Poetry Travels: Lithuanian Poets for Ukraine – FIRST SPRING OF THE WAR by Vytautas Kaziela, translated by Jura Avizienis

On the morning of February 24th, the world was stunned by news that no human being could ever desire: a war was being waged in the heart of Europe. The Vilnius Book Fair, a beloved annual festival of literature began that very day. Only this year, the festival was imbued with sadness and the premonition of world war: not a single book presentation, discussion, concert or poetry reading was performed without a reference to the war. Thirty-two years ago, as Lithuania had been fighting for independence, poetry could be heard at every demonstration, rally and meeting: once again poetry has become an important form of resistance and a means for expressing civic responsibility. This time, the battle is being waged by Ukraine, and Lithuanian poets dedicate their verses to her and her people.
Lithuanian poets and writers have responded to the war in Ukraine in various ways: the voices of those who have lost their faith in the power and meaning of their art, those who feel paralysed, poisoned by anger and hatred, can be heard on social media. Others continue to write silently; still others contribute to relief work for Ukrainian refugees. Poet and translator, editor of the Vilnius Review, Marius Burokas, has become one of the most reliable war chroniclers on Facebook.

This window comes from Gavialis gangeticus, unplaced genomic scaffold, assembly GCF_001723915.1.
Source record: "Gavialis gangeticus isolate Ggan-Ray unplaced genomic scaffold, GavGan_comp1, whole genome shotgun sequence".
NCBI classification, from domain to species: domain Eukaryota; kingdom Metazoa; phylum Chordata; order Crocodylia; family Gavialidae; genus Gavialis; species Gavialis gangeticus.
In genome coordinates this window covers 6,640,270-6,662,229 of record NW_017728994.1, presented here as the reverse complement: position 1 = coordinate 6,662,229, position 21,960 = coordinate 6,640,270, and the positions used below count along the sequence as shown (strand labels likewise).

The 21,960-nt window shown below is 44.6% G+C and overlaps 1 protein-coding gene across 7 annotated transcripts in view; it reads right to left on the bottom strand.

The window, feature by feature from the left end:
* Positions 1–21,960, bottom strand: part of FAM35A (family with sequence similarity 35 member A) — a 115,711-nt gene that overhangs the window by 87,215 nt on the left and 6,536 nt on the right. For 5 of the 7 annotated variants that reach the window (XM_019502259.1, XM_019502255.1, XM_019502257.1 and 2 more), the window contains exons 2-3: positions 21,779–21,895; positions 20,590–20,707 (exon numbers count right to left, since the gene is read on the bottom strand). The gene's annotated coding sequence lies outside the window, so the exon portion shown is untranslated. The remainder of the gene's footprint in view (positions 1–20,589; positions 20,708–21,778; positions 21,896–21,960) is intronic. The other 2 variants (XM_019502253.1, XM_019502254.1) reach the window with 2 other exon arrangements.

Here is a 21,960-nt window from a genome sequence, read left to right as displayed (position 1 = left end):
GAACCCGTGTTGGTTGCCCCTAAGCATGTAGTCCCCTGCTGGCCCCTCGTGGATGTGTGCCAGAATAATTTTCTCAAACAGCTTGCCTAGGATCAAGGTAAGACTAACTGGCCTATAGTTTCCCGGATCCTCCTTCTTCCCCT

Ukraine‘s heroism has inspired the Lithuanian Culture Institute to create a poetry archive to document the authentic experiences of and contemplations on the war and the empathy for Ukraine. Some of the poems have been translated into Ukrainian and English and disseminated to wider audiences. An unexpectedly large number of authors, some well-known, others completely unknown, from Lithuania and beyond her borders, responded to the poetry initiative. We invite you to become acquainted with some of their testimonies.

Introduction by Rūta Mėlynė

Translated by Jura Avizienis

In partnership with Lithuanian Culture Institute

spring is coming
the first spring of the war
blood gurgling in rivers
and the sun smiles 
in black

the birds hurried by
they did not form a circle
so that with their chests
they could cover the sky 

the hands
of the defenders of freedom
swing the bell
up high

for the defenders
the war advances
with leaden steps
across the heart
blood sets
bullets all around

they do not attack
they courageously
even after they fall
they live on

for Russian soldiers
the war rages
the muses are silent
just a frightening
in the heart

your leaders
betray you
your homeland
even your mothers

the country of Russia

so massive 
but for you
not even a cross
along the grey roadside

those who defend their land
will only wound you
ultimately your own
will finish you off

March 2, 2022

By Vytautas Kaziela

Translated by Jura Avizienis